Agri exports from India, especially the higher value products like mangoes, grapes and soya meal are expected to take a hit as unseasonal rain has damaged crops in several parts of Maharashtra. Exporters fear that in want of quality produce, Indian producers are likely to lose their presence in the world market.
Maharashtra has reported damages to crops over 54.22 lakh hectares (lh) due to the unseasonal rain. Crops like cotton (19.73 lh), soyabean (18.69 lh) and maize (4.89 lh) are the main crops that have reported maximum damage. Besides, around 53,000 hectares of horticulture crops have also reported losses, which mainly include grapes, mangoes and oranges.
Soya meal — the protein rich solid mass left after the oil is extracted from the beans — is a prime export commodity from India, which allows the solvent and extractors pay the growers of the oil seed better prices. Indian meal (also called soya cake) is a prized commodity in the world market given its non GMO nature. On an average, India produces around 65-70 lakh tonnes (lt) of meal, of which around 20-21 lt is exported.
Naresh Goenka, vice-president of the Soyabean Processors Association of India (SOPA), said the damaged crops would severely curtail India’s exports. “Earlier, the crop in Madhya Pradesh was damaged due to heavy rain and now almost 50 per cent of the crop in Maharashtra — the second largest soyabean producing state — has been damaged,” he said. Goenka said that Waterlogging will also compromise the overall quality of the final produce. Most of the the meal produced in the country would be consumed in the domestic poultry industry, he said.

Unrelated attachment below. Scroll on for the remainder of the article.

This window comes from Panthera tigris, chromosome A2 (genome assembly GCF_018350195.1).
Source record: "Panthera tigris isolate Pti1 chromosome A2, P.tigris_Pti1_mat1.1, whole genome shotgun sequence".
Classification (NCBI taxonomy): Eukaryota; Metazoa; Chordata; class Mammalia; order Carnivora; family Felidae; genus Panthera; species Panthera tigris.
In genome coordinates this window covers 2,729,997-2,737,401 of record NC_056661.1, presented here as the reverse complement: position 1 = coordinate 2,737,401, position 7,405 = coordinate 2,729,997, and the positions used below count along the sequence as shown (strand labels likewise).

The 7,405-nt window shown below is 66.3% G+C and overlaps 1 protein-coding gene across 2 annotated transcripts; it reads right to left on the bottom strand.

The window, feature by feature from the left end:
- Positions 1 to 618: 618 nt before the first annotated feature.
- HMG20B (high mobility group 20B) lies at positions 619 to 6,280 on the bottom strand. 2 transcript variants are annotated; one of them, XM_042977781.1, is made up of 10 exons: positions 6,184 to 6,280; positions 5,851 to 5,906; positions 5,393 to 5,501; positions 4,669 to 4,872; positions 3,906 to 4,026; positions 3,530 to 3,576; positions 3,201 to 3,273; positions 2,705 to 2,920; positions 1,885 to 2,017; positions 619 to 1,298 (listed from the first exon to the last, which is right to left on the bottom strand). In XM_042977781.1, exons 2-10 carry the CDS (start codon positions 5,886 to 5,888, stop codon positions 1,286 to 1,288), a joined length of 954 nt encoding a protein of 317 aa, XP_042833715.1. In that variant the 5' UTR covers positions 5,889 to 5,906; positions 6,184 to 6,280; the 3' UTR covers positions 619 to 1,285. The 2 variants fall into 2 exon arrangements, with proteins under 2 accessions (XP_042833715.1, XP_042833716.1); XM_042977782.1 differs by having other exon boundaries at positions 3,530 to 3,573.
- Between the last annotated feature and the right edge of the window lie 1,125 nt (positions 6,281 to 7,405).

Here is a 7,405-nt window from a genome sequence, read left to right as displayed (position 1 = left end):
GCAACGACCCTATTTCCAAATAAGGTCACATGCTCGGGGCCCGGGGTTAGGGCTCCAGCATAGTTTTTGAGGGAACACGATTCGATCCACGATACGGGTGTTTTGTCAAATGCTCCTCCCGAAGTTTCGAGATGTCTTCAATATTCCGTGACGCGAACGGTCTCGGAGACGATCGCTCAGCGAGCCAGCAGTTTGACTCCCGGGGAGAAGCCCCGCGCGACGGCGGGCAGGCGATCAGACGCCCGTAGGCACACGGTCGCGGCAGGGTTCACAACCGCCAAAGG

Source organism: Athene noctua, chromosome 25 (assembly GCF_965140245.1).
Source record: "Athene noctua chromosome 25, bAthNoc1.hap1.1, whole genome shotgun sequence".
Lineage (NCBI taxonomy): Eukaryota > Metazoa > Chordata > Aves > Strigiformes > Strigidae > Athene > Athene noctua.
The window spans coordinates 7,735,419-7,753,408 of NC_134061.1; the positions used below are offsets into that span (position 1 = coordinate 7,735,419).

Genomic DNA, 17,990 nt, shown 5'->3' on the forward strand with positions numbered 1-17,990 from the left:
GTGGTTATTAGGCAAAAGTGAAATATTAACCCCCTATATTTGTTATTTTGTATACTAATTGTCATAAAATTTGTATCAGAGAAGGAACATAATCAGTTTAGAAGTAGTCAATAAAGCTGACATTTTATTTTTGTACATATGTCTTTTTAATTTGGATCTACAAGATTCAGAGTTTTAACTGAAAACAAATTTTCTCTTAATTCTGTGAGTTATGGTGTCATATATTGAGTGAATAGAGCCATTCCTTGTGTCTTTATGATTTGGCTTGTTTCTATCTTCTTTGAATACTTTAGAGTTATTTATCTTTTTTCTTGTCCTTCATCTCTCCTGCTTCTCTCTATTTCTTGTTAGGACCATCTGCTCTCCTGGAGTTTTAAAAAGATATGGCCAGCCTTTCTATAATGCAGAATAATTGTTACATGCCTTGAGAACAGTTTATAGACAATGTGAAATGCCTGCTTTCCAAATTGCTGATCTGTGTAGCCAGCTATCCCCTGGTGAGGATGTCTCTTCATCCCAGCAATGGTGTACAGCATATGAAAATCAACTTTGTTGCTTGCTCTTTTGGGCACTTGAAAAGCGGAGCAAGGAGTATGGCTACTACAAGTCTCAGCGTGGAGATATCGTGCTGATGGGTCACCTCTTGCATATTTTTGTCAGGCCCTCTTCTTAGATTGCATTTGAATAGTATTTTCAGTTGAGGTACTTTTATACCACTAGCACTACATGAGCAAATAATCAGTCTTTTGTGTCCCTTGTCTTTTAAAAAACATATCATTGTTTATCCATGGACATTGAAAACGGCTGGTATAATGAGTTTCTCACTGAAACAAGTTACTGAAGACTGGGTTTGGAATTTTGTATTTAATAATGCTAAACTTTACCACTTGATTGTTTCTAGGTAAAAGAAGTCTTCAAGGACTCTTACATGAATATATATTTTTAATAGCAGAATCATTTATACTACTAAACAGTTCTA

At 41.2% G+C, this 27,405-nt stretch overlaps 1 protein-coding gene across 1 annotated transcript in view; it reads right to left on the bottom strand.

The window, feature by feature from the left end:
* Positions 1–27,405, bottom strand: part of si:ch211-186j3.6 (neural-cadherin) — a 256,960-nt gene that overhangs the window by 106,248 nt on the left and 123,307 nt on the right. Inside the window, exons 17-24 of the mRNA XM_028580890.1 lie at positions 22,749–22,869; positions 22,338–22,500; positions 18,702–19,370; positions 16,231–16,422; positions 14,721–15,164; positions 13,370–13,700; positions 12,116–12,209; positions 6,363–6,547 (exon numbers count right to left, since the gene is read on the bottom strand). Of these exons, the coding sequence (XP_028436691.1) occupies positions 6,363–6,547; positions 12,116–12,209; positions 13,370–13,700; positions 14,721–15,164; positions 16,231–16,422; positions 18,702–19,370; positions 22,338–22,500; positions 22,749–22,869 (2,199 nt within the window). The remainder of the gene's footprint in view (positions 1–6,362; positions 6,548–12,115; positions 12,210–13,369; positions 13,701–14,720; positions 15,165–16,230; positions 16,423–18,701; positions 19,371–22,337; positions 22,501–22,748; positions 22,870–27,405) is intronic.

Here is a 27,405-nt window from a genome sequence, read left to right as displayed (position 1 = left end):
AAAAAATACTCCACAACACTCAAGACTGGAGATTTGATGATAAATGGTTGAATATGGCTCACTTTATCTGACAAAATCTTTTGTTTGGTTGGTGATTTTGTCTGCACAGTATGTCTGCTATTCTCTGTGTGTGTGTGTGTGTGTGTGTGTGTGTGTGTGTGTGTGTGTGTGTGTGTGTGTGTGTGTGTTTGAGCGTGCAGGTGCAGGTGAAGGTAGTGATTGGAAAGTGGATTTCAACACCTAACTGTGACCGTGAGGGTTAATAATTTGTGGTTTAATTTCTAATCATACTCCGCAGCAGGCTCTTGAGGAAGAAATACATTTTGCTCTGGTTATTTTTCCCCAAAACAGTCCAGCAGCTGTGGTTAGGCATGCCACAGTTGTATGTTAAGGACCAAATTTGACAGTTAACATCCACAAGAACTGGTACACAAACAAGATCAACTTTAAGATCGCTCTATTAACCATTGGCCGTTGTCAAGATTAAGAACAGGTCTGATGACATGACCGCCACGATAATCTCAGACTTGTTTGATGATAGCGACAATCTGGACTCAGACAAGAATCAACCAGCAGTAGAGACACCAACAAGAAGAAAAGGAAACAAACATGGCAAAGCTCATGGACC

Both grapes and mangoes make up for sizeable portion of Maharashtra’s agri export. The state is the leading producer of both the fruits, with Alphonso — the famed produce from Konkan coast of the state — being a prized produce from the country. Mango orchards along the Konkan coast were severely hit by the unseasonal rain which, growers said, would affect the produce. Last year, India had exported 46,510 tonnes of mangoes, with Maharashtra making up around 80 per cent of the same.
Chandrakant Mokal, president of Maharashtra State Mango Growers Association, pointed out that the unseasonal rain has resulted in the rotting of the green shoots which precede flowering. “This will delay the flowering and subsequently production of the fruit,” he said. Also, the orchards would produce lesser fruits, as unseasonal rain affect production.
Grape growers in Nashik have reported extensive damage with growers from Niphad and Sinnar talukas reporting the maximum damage. Manikrao Patil, secretary of the Nashik grape growers association, claimed a dip of about 40 per cent in production. Last year, India had exported 2.46 lakh tonnes of grapes with growers talking about a dip in exports this year. The orchards that were to come to production later in the year will be of inferior quality and thus not suitable for export.